To my friends who are grabbing for their guns ready to bring up works, praying to Saints, the Inquisition, child-molesting priests, etc..., put your guns back in your holsters. Relax. Take a deep, non-Pharisaical breath. Your utterances will not change anyone's opinion. Also, if you look at the failings of the Catholic church, you will be forced to acknowledge the failings of the 100's of thousands of Protestant churches and various denominations with their many hypocricies, marketing plans, false theology and various other misgivings.


I'm not changing my membership to a Catholic church. I love my heritage on the Protestant side of the fence. I am also fond of the history and mystic nature of the Catholic faith. As Protestants, we are deprived of some wonderful tradition going back over thousands of years. At the same time, I am so thankful for my understanding of God's grace. I am thankful for the teachings of Luther and Calvin, who helped nurture that.

I am also aware that much of my understanding of God's Grace came from people like St. Augustine, St. Francis, Thomas Merton, Chesterton, and St. Manning (HI AL!!)... all Catholics.

I guess what I was reminded of on this trip was that I'm not so interested in being right anymore. It's important to have conviction, but it is also important to listen. There is one way of Salvation, being Christ, but it is important to be loving and gracious; not combative and defensive.

I don't want to be right. I want to share what Christ has done in my life. I want to tell people of His Grace and mercy. I want to tell people that Jesus loves them, without having to be right. I want to trust that Christ, not I, will do a work in peoples live.

As the body of Christ, we need less bickering and more love. It sounds idealistic. It scares the pants off of the "non-ecumenical" crowd. I'm not talking about being ecumenical. We just need to be a people that live what we believe, and stop talking about what we believe.

We need to stop trying to be right.

Sunday, February 18, 2007

So we finally saw some snow in Tennessee.

Saturday, February 10, 2007

Take Me To Another Place

We're on our way to Tennessee. Our mission? This Cuban wants to see snow.

That's right. This 36 year old Cubanaso has never seen snow. I've seen it at the top of the Andes mountains, but never within reach.

Tonight our road trip brings us to Savannah, GA, exhausted. The weather is cool, in the upper 50's. The men (there are 3 families on this trip) will go out and hunt for food (not Paula Deans... more like Sticky Fingers Ribs or something of that nature). In the morning, we plan on grabbing breakfast in old Savannah, take a look around then head for Gatlinburg.

Let's hope for snow before Wednesday!

Monday, February 05, 2007

Yes, I Speak Good. Thanks, yo.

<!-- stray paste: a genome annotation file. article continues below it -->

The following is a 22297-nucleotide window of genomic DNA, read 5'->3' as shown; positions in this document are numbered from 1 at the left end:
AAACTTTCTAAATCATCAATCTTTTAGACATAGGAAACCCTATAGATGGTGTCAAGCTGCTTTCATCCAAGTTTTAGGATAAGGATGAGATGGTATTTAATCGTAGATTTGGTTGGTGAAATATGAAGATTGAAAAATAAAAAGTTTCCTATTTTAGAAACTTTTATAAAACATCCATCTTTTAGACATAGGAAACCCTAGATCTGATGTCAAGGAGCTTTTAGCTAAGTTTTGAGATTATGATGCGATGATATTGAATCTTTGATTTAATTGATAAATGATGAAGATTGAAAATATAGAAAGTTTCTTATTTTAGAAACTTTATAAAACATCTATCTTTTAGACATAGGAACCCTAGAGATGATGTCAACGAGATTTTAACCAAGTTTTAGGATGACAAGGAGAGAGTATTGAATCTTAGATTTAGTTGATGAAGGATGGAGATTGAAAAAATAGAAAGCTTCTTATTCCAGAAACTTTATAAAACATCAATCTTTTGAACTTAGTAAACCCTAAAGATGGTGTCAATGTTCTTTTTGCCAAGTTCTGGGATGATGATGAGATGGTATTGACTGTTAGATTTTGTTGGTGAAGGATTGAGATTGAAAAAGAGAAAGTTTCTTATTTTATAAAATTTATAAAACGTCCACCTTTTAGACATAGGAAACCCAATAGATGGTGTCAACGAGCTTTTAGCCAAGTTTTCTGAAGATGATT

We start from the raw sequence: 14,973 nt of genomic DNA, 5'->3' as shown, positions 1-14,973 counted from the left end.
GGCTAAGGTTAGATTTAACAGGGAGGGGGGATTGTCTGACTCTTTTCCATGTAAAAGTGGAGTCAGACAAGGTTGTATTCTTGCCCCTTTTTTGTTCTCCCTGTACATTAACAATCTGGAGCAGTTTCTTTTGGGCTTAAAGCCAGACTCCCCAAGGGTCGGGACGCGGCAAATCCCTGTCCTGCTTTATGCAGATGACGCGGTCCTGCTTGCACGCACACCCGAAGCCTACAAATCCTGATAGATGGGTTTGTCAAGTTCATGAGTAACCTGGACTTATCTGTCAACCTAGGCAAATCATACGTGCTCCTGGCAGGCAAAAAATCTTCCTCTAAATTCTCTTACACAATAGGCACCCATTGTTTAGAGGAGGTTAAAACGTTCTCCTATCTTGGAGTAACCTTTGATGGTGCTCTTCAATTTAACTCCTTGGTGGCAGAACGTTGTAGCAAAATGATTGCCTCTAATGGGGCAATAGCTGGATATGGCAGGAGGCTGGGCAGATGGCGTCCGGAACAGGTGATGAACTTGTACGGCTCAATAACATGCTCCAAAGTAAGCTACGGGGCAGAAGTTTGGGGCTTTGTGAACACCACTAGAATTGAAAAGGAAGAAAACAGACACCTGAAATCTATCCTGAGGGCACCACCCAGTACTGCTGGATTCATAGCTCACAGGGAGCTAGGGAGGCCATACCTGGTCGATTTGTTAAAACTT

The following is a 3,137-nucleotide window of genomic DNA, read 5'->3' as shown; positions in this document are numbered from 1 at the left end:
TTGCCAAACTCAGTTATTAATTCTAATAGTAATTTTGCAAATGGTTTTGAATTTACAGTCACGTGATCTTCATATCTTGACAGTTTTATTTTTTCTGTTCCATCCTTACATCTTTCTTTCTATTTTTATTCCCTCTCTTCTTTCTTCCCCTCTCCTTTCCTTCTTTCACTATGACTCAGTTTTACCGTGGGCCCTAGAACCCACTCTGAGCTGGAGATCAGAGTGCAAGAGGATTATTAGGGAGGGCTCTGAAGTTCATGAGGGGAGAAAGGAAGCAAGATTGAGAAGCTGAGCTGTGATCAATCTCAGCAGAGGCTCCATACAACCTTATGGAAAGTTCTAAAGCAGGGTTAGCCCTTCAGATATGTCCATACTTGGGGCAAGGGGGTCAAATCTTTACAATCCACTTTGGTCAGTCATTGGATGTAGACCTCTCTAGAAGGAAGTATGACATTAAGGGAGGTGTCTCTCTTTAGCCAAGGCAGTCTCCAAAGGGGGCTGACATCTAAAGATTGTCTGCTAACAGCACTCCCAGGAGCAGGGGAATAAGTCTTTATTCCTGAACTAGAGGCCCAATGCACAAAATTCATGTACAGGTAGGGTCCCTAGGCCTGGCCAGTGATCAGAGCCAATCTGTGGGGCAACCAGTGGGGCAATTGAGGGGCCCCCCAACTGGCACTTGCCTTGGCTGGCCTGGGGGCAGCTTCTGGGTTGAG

Click on the blog title to read a great entry by Fayola (Elsita, you HAVE to read it.)

Oye Fayola, the new banner esta... buenisimo!

Kool-Aide Anyone? - A Look At Grace

I recently heard that a well known cult leader who began his career as the reincarnation of the Apostle Paul and later said, "Okay... I'm actually Jesus..." has NOW declared himself the anti-Christ.

Kool-Aid anyone?

I know very little about the subject, so I'm keeping information on this to a minimum. This guy gets enough press; he doesn't need the help of bloggers.

But the whole thing got me thinking; thinking about the thousands of people who follow this guy. What kind of person gets sucked into this ideal based on such a shaky foundation? What makes say, an East-Berliner give all of his worldly possessions to a Puerto Rican, based solely on a nice Italian suit and a smile? There's obviously more to it than that. But I'm just trying to figure out -- what kind of thinking is that? What's going on in your head?

It's the attraction of the cult mentality, which to me is similar to the mentality of a lot of Christians.

Cults offer different things; sense of belonging, sense of purpose, a charismatic leader, etc... Many people go to church for the same reasons. There they find community. They find love and acceptance. They also find a reason to live; a reason for existence. They also find a Savior; Christ. They are told, "believe in Jesus as your Savior, His promise that He fullfilled the debt you owed on the cross, and your sins are forgiven. You have eternal life."

And they say, "Yes. I believe.... now what?"

Here's where some churches go wrong. But the blame can't fall squarely on the church. Our nature tells us, "there's gotta be a catch. I mean, it can't just be 'believe' and that's it. I gotta be a good person, right? I have to be Baptized, don't I?" or "I have to change the way I live, don't I ?" or "I have to quit smoking, don't I?" or "I have to be Baptized by the Holy Spirit, don't I" or "I have to stop sinning, right?"

The answer to all of those questions is, no.

Unfortunately, many church "leaders" who should not be leading, proceed to add lists of rules and regulations; follow-up for the Biblically challenged.

Salvation is by faith alone. There is nothing to add to that. It is all about God's grace.